WOODS, STREAMS & SUN-KISSED HILLS
Ngee Ann Kongsi Theatre @ Funan
Saturday (30 July 2022)
It may be said that Concordia Quartet, only Singapore’s second full-time professional string quartet, has had a rough time. Formed by hand-picked members from its mother ensemble, re:Sound Collective, it gave its inaugural concert at Funan Centre’s Ngee Ann Kongsi Theatre in February 2020. The Covid pandemic arrived in Singapore one month later, thus totally disrupting its concert schedule and nascent ambitions. The quartet however persevered by producing a digital concert – a first of its kind - with all four socially distanced members playing from own living rooms, viewed via the Internet. Even before the group could establish itself, two of its original members had retired from quartet playing.
It however got a break, being selected as a quartet-in-residence at the PRISMA (Pacific Region International Summer Music Association) Festival at Powell River, British Columbia in July. Upon their return, violinists Edward Tan and Kim Kyu Ri, violist Martin Peh and cellist Lin Juan were greeted by a small but enthusiastic audience in this concert, performing works the foursome had studied and played in Canada.
Haydn’s String Quartet in C major (Op.33 No.3) opened the evening, with first violinist Edward Tan mimicking the repetitious bird call in the opening movement which gave the quartet its nickname “The Bird”. Such published nicknames, which helped listeners differentiate between Haydn’s 68 quartets, do not add much to the understanding of the music. It was thus down to the ensemble’s narrative ability to guide the listener, and here Concordia succeeded by being clear-headed and tautly exacting in its delivery.
Cohesiveness was most apparent in the faster sections of the first movement, and communications between both violinists in the minuet-like subject of the second movement was spot on. Kyu Ri’s regular and frequent glances at Edward provided a key, which continued through the rest of the quartet and the concert itself. The slow movement provided contrasts by shifting between major and minor keys, before the repeated C major triads of the finale brought the work on a playful and humorous close.
The Ngee Ann Kongsi Theatre is modelled along the lines of Shakepeare’s Globe Theatre (on the south bank of the Thames) with the stage surrounded on three sides by three tiers of seating. There appears no listener seated further than ten to fifteen metres from centrestage, which lends the venue an intimacy almost ideal for chamber performances. Dryish acoustics notwithstanding, the quartet coped very well, bringing its performances a resonance usually associated with more reverberant venues.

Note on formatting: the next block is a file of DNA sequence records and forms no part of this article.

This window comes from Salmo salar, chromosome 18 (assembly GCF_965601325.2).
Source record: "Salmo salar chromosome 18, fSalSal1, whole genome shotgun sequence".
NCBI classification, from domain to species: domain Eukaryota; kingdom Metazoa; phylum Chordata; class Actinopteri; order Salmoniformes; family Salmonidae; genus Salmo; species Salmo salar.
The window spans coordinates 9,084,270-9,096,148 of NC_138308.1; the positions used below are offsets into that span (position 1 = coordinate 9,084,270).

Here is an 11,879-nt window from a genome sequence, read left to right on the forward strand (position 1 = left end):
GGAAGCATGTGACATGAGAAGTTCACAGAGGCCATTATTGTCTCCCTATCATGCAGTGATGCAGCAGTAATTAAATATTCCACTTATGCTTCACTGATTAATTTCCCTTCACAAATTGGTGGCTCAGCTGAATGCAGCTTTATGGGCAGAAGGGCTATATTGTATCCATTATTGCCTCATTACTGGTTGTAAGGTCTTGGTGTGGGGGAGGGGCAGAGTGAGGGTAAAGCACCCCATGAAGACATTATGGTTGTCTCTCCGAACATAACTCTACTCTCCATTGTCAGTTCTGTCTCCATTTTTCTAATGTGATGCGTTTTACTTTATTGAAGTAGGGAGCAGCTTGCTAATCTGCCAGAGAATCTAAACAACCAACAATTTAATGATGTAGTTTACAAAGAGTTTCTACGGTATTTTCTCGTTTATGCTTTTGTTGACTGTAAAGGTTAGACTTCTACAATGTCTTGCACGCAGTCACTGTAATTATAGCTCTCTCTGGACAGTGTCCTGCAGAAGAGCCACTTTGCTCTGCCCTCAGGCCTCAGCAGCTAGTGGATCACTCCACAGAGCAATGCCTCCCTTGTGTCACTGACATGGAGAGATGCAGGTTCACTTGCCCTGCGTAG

Anton Webern’s Langsamer Satz (Slow Movement), possibly Romanticism’s anguished final cry, came across very well here. Again, the playing was tightly knit, the aching Mahlerian melody finding full bloom through denser harmonies, and even Martin Peh’s viola was afforded full voice, followed by Lin Juan’s cello. The warm and fuzzy gemutlich atmosphere got the audience buzzing for the duration of the intermission.
Tchaikovsky’s String Quartet No.1 in D major (Op.11), a relatively youthful work closed the concert on a high. Loosely founded on Russian folk elements, an opening drone established the mood of genteel rusticity, from which further themes were organically developed. This apparent simplicity was not lost to the quartet, which gradually built upon its foundation to reach loftier heights. The well-loved slow movement Andante Cantabile needs little introduction, and the quartet did well to avoid the mushy sentimentality frequently associated with popular tunes.
Warmth of tone was again key in the playing, which continued into the syncopated chords of a slightly tense Scherzo and the more light-hearted finale. When outright virtuosity was called for, the quartet delivered in spades. Where razor-sharp reflexes and split-second synchronisation determines whether a work stands or falls, good training and experience of ensemble becomes paramount, and Concordia Quartet did not fall short. With no concessions given to its youth, this quartet will go far and become like the well-established T’ang Quartet, a beloved permanent fixture of the Singapore musical scene.
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